ON THE DIFFERENT CLASSES OF CREATED BEINGS, AND
ON THEIR NAMES.
The subiect of this chapter is very difficult to study and The various
understand accurately, since we Muslims look at it from creatures
• 1 -, , TT- T 1 IT 1 • J according to
Without, and the Hindus themselves do network it out sdmkhya.
to scientific perfection. As we, however, want it for
the further progress of this treatise, we shall communi¬
cate all we have heard of it until the date of the present
book. And first we give an extract from the book
" The anchorite spoke: ' How many classes and species
are there of living bodies ? '
" The sage replied : ' There are three classes of them—
the spiritual ones in the height, men in the middle, and
animals in the depth. Their species are fourteen in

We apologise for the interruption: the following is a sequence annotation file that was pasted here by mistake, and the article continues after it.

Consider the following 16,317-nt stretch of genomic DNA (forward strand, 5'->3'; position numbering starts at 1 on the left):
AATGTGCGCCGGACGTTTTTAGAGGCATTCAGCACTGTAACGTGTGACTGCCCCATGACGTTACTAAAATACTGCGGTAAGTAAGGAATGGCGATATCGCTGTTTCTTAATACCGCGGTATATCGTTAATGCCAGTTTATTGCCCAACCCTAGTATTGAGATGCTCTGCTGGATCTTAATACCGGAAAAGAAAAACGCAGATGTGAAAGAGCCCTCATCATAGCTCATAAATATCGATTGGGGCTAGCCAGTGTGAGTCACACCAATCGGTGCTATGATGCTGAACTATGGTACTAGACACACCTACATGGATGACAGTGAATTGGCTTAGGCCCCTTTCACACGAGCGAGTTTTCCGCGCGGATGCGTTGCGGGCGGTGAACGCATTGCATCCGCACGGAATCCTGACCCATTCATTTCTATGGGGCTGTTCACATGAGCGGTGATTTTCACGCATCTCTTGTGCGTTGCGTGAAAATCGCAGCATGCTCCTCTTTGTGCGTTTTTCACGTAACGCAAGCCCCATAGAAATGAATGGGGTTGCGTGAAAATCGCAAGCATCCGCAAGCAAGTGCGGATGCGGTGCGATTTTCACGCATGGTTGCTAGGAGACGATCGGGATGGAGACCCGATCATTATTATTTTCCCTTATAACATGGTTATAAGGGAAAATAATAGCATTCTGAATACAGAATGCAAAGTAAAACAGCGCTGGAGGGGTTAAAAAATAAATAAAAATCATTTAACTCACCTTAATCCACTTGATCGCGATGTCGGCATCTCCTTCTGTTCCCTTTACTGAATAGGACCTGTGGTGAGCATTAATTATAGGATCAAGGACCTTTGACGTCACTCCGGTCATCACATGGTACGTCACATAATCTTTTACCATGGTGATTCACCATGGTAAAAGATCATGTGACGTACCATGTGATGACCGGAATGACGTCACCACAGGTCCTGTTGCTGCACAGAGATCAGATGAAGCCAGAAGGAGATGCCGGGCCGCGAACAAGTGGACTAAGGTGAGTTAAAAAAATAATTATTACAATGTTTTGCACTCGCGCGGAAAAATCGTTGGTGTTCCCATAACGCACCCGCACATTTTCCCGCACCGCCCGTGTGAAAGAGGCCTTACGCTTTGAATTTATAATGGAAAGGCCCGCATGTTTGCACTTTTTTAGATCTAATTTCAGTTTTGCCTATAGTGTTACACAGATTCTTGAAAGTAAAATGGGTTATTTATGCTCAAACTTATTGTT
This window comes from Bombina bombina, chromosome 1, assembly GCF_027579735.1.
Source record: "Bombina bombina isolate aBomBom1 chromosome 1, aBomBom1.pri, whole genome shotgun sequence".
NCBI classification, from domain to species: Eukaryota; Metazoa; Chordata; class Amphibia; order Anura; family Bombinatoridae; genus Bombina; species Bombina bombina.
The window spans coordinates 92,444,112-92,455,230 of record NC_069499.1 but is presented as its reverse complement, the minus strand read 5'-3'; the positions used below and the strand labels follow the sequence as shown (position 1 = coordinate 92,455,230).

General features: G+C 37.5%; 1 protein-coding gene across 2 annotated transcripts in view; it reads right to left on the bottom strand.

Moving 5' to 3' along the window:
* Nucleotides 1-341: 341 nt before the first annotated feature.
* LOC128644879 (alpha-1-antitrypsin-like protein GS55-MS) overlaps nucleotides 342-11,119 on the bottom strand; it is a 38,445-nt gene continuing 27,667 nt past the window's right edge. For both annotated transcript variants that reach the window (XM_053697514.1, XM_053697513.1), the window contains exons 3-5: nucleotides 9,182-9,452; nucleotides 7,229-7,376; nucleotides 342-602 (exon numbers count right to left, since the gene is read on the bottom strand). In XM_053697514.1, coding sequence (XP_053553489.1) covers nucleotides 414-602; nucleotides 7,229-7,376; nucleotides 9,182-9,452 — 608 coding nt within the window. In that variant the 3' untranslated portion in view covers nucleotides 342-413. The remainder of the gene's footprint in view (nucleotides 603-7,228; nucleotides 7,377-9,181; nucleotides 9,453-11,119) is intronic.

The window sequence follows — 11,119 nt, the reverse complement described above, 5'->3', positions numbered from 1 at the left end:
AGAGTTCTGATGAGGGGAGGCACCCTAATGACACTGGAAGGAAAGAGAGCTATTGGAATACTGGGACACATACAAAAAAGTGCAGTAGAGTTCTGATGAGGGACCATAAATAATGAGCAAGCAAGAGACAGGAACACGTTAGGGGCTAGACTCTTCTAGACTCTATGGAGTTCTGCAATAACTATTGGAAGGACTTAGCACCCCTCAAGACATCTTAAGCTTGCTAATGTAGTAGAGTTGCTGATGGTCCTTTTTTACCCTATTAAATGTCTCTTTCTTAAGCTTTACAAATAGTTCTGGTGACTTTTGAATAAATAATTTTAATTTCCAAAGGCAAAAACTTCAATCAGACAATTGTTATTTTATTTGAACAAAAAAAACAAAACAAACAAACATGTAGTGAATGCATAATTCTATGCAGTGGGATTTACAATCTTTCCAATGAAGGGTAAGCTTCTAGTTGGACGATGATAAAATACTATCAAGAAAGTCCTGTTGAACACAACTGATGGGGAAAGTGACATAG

number, eight of which belong to the spiritual beings :
Brahman, Indra, Prajapati, Saumya, Gandharva, Yak-
sha, Rakshasa, and Pisaca. Five species are those of
the animals—cattle, wild beasts, birds, creeping things,
and groiuing things, i.e. the trees. And, lastly, one
species is represented by man.'"
The author of the same book has in another part of
it given the following enumeration with different names:
" Brahman, Indra, Prajapati, Gandharva, Yaksha, Rak¬
shasa, Pitaras, Pisaca."
The Hindus are people who rarely preserve one and
the same order of things, and in their enumeration of
things there is much that is arbitrary. They use or